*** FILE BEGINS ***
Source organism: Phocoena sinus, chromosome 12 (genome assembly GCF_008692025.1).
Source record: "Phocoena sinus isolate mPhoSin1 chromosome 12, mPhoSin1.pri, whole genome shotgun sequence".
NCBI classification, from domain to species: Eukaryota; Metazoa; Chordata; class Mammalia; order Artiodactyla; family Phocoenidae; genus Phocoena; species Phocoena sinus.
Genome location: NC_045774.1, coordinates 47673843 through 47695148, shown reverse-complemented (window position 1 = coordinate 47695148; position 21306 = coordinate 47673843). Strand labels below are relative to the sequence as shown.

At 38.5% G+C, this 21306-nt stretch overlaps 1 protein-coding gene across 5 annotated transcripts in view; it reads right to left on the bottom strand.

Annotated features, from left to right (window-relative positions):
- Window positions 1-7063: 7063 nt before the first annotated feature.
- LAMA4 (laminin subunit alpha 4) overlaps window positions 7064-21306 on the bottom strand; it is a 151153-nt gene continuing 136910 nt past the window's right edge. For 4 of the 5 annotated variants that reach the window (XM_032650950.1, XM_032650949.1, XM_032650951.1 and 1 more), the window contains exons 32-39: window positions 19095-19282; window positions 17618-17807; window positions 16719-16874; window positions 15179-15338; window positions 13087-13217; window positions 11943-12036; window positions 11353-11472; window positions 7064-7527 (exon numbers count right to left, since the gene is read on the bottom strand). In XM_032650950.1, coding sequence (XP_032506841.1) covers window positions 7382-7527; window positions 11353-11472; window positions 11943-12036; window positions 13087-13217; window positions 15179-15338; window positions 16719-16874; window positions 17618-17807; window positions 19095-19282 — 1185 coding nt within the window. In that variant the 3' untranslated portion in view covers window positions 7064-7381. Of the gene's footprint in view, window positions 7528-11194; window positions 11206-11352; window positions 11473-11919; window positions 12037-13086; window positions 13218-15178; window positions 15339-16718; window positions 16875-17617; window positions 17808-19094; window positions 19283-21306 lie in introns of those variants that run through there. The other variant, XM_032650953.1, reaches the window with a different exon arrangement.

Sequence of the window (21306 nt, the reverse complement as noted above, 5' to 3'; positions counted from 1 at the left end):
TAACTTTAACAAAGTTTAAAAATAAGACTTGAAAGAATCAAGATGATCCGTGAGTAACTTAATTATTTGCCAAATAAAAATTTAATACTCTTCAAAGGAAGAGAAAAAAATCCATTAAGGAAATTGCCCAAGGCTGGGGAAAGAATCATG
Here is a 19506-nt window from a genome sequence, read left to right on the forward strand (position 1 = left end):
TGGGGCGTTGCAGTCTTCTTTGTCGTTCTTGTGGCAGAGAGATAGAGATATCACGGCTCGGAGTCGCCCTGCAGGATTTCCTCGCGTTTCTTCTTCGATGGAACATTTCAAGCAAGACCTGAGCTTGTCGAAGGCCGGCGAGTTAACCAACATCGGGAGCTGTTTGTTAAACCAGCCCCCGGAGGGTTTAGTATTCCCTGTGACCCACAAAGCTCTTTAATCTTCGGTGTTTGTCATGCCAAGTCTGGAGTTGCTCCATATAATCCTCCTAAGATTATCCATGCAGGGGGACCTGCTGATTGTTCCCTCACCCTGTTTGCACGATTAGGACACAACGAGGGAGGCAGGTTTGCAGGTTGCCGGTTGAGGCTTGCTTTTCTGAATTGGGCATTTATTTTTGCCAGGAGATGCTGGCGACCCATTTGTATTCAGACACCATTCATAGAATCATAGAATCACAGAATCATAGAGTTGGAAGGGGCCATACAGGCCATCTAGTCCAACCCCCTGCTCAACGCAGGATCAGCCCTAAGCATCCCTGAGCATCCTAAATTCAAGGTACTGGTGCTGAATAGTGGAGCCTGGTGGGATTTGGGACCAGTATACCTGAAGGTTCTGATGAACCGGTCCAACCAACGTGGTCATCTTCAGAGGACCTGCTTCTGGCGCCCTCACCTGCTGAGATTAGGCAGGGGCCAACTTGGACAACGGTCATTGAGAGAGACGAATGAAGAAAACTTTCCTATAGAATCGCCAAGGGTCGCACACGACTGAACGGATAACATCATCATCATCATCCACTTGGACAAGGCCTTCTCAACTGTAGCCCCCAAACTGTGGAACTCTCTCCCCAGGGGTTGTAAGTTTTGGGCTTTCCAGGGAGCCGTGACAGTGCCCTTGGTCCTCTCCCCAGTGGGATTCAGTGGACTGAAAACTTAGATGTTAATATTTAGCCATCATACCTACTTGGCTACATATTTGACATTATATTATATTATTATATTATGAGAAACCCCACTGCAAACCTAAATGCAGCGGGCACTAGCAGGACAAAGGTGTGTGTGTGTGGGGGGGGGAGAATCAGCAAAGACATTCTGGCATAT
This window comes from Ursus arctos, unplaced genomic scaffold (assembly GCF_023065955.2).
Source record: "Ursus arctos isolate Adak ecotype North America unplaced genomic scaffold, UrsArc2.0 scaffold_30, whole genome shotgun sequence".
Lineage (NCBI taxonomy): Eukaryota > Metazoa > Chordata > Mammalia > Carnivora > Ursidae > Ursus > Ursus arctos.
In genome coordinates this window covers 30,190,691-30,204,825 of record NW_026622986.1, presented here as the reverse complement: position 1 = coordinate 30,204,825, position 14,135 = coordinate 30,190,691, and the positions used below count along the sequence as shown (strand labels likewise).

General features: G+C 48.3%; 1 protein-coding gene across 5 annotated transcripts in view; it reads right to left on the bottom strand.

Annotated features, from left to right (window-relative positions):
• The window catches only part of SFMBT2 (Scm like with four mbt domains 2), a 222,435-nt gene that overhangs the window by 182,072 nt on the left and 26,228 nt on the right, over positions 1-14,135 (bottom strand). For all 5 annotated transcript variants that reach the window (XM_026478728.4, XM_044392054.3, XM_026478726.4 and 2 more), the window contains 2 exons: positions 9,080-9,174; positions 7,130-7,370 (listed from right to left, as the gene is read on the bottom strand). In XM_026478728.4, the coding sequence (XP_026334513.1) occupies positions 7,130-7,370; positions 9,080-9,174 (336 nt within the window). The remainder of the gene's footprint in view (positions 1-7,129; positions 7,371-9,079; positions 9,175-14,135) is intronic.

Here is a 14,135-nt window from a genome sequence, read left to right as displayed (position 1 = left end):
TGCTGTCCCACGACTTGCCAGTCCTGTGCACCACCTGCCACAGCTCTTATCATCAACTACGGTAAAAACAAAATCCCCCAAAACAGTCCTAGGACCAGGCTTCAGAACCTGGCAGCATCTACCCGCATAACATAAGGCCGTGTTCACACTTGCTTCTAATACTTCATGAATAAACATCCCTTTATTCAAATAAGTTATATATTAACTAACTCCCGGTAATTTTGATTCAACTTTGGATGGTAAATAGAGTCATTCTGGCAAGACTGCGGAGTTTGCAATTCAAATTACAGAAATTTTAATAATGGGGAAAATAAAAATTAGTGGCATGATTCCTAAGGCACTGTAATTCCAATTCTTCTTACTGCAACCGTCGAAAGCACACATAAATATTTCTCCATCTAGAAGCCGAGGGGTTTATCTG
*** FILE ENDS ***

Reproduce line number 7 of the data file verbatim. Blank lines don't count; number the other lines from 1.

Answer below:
- Window positions 1-7063: 7063 nt before the first annotated feature.